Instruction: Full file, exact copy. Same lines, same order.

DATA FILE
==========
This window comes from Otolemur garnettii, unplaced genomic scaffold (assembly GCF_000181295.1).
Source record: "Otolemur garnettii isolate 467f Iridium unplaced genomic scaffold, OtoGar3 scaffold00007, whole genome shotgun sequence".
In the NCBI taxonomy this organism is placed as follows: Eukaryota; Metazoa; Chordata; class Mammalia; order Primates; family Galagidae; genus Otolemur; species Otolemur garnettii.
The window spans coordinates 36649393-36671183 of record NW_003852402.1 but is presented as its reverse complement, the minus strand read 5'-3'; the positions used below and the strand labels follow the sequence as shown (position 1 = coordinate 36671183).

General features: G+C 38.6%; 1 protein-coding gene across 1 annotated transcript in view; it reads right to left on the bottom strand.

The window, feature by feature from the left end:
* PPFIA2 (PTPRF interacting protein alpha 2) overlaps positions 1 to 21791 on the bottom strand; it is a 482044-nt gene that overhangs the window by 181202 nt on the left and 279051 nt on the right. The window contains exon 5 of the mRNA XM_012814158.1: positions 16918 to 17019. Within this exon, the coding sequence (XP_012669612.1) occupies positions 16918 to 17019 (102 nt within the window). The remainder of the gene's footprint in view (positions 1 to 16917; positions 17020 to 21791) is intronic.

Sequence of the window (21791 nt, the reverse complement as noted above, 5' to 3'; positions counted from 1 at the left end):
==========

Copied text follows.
This window comes from Otolemur garnettii, unplaced genomic scaffold (assembly GCF_000181295.1).
Source record: "Otolemur garnettii isolate 467f Iridium unplaced genomic scaffold, OtoGar3 scaffold00007, whole genome shotgun sequence".
In the NCBI taxonomy this organism is placed as follows: Eukaryota; Metazoa; Chordata; class Mammalia; order Primates; family Galagidae; genus Otolemur; species Otolemur garnettii.
The window spans coordinates 36649393-36671183 of record NW_003852402.1 but is presented as its reverse complement, the minus strand read 5'-3'; the positions used below and the strand labels follow the sequence as shown (position 1 = coordinate 36671183).

General features: G+C 38.6%; 1 protein-coding gene across 1 annotated transcript in view; it reads right to left on the bottom strand.

The window, feature by feature from the left end:
* PPFIA2 (PTPRF interacting protein alpha 2) overlaps positions 1 to 21791 on the bottom strand; it is a 482044-nt gene that overhangs the window by 181202 nt on the left and 279051 nt on the right. The window contains exon 5 of the mRNA XM_012814158.1: positions 16918 to 17019. Within this exon, the coding sequence (XP_012669612.1) occupies positions 16918 to 17019 (102 nt within the window). The remainder of the gene's footprint in view (positions 1 to 16917; positions 17020 to 21791) is intronic.

Sequence of the window (21791 nt, the reverse complement as noted above, 5' to 3'; positions counted from 1 at the left end):